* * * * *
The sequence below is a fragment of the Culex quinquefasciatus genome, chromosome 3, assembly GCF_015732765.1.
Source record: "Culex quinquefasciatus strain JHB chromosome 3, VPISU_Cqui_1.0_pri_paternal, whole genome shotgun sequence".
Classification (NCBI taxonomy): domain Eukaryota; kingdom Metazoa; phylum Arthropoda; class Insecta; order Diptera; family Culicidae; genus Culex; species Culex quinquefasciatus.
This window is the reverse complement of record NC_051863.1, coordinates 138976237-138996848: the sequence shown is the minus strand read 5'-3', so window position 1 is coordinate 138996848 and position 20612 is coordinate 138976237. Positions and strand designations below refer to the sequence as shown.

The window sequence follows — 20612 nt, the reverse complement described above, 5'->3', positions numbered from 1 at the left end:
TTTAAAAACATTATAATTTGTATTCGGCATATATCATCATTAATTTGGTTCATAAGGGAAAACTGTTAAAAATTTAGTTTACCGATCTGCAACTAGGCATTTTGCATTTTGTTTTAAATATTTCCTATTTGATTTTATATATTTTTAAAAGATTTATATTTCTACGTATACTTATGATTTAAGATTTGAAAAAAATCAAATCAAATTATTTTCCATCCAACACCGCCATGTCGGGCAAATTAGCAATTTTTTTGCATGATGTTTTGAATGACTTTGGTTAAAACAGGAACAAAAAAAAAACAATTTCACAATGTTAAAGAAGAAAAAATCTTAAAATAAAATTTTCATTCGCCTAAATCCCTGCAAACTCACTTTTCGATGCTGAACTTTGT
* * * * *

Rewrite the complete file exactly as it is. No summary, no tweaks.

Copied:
The sequence below is a fragment of the Culex quinquefasciatus genome, chromosome 3, assembly GCF_015732765.1.
Source record: "Culex quinquefasciatus strain JHB chromosome 3, VPISU_Cqui_1.0_pri_paternal, whole genome shotgun sequence".
Classification (NCBI taxonomy): domain Eukaryota; kingdom Metazoa; phylum Arthropoda; class Insecta; order Diptera; family Culicidae; genus Culex; species Culex quinquefasciatus.
This window is the reverse complement of record NC_051863.1, coordinates 138976237-138996848: the sequence shown is the minus strand read 5'-3', so window position 1 is coordinate 138996848 and position 20612 is coordinate 138976237. Positions and strand designations below refer to the sequence as shown.

The window sequence follows — 20612 nt, the reverse complement described above, 5'->3', positions numbered from 1 at the left end:
TTTAAAAACATTATAATTTGTATTCGGCATATATCATCATTAATTTGGTTCATAAGGGAAAACTGTTAAAAATTTAGTTTACCGATCTGCAACTAGGCATTTTGCATTTTGTTTTAAATATTTCCTATTTGATTTTATATATTTTTAAAAGATTTATATTTCTACGTATACTTATGATTTAAGATTTGAAAAAAATCAAATCAAATTATTTTCCATCCAACACCGCCATGTCGGGCAAATTAGCAATTTTTTTGCATGATGTTTTGAATGACTTTGGTTAAAACAGGAACAAAAAAAAAACAATTTCACAATGTTAAAGAAGAAAAAATCTTAAAATAAAATTTTCATTCGCCTAAATCCCTGCAAACTCACTTTTCGATGCTGAACTTTGT